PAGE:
Often, the safest way to make the transition from Windows to Linux is by installing a dual-boot system, one that runs both Windows and Linux. This allows you to get comfortable with Linux while still maintaining a firm footing in the Windows world. I’ve had such a system almost exclusively since I first started using Linux. Done right, it can be the best of both worlds.
A key element of such a system is the boot loader, a small program that intervenes during the boot process to allow you to select which operating system you’d like to use. PowerQuest, for example, provides a great third-party boot loader, Boot Magic, with it’s distribution of Partition Magic.
Personally, I’ve always been partial to native solutions. One native solution to dual-booting Windows and Linux lies within all current Linux distributions: lilo, the “LInux LOader.”
Lilo, in its current state, “plays well” with most Win versions, including Win9x and Win2k. WinNT presents some problems that we’ll address later in the series. If you’re using one of the fully-compatible Win OSs, lilo can be safely installed in the Master Boot Record (MBR) of your system. But you’ll need to give it a bit of information. As with the system services we covered last week, lilo is controlled by a configuration file – /etc/lilo.conf. We’ll break out my lilo.conf file over the next week. At the end of the week, you’ll have a working lilo.conf file on which to customize your own dual-boot Linux/Win system.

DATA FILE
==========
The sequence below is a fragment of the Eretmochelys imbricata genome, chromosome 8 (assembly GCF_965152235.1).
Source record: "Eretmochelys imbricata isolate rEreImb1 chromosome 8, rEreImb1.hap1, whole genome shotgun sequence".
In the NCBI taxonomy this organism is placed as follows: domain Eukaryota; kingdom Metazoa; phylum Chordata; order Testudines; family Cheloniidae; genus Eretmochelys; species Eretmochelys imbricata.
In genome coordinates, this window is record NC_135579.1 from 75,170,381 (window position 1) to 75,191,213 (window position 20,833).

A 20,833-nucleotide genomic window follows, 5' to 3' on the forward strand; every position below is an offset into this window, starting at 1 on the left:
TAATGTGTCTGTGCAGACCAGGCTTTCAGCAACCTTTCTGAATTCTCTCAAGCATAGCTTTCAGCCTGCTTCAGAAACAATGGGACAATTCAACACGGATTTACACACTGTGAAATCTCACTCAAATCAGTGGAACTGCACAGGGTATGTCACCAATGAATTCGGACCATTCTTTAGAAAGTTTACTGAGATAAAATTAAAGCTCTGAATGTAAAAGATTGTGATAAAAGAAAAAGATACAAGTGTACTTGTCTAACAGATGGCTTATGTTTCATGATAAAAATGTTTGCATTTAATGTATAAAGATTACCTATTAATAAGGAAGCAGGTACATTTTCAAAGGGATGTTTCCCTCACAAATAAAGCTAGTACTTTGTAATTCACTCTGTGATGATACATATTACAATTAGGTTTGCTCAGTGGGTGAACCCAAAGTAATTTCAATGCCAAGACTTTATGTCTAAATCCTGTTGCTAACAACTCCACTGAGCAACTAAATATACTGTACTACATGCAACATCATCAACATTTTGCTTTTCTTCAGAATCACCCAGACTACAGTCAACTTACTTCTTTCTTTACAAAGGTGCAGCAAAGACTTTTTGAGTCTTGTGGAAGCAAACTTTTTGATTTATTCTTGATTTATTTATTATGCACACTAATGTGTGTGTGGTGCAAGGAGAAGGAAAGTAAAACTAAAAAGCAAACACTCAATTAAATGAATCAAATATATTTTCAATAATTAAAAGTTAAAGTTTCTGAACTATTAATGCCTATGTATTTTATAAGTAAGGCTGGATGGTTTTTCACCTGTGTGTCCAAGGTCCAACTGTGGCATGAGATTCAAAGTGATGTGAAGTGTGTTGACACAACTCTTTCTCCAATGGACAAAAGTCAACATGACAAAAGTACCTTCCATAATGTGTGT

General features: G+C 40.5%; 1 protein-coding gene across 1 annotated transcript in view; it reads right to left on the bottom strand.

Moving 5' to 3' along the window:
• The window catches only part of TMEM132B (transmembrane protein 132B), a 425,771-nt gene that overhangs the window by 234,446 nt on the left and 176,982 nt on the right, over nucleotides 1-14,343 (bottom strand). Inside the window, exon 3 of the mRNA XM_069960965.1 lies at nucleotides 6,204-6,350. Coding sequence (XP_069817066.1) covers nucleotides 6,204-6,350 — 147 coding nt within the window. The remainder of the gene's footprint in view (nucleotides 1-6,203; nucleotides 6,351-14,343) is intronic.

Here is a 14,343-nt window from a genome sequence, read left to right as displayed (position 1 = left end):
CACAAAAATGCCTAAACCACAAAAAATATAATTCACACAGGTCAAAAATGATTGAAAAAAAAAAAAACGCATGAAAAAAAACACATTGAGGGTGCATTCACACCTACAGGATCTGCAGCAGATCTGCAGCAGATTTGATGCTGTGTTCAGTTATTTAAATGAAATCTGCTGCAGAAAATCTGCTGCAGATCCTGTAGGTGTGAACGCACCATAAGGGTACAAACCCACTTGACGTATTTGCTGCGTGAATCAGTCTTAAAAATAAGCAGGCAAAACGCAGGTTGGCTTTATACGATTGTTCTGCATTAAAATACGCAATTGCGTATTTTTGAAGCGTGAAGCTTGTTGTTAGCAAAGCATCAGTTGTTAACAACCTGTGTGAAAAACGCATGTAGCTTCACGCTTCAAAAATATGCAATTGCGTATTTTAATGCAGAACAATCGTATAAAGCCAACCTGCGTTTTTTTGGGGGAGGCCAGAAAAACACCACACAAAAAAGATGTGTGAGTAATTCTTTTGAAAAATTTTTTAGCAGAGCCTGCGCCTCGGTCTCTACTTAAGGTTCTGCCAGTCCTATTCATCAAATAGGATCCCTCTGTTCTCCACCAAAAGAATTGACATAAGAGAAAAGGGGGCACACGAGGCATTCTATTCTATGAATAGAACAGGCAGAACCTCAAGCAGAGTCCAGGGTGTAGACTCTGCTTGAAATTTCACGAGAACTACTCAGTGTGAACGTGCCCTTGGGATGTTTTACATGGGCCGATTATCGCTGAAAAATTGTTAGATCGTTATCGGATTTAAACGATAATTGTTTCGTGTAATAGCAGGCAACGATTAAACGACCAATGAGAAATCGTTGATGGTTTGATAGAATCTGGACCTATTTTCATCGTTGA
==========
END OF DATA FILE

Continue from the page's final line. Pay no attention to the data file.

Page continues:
The first three lines of lilo.conf contain some vital information. The first line tells lilo on which device to look for the MBR. In this case, it’s /dev/hda, the first IDE hard drive. This is where lilo will install itself. Because it’s installed into the MBR, lilo will be the first code after the BIOS loaded into your machine when you boot.
In most current distributions, the “map” line can be left intact as written by the install script. This line specifies where lilo can find the map file written by Linux when lilo is installed.
The third line, “install,” is another that can, and probably should, be left intact according to the default configuration. install=/boot/boot.b tells Linux that the file containing the boot sector to use on the MBR is located at /boot/boot.b.
Tomorrow, we’ll look at some lines in lilo.conf that can be customized to suit your tastes and needs.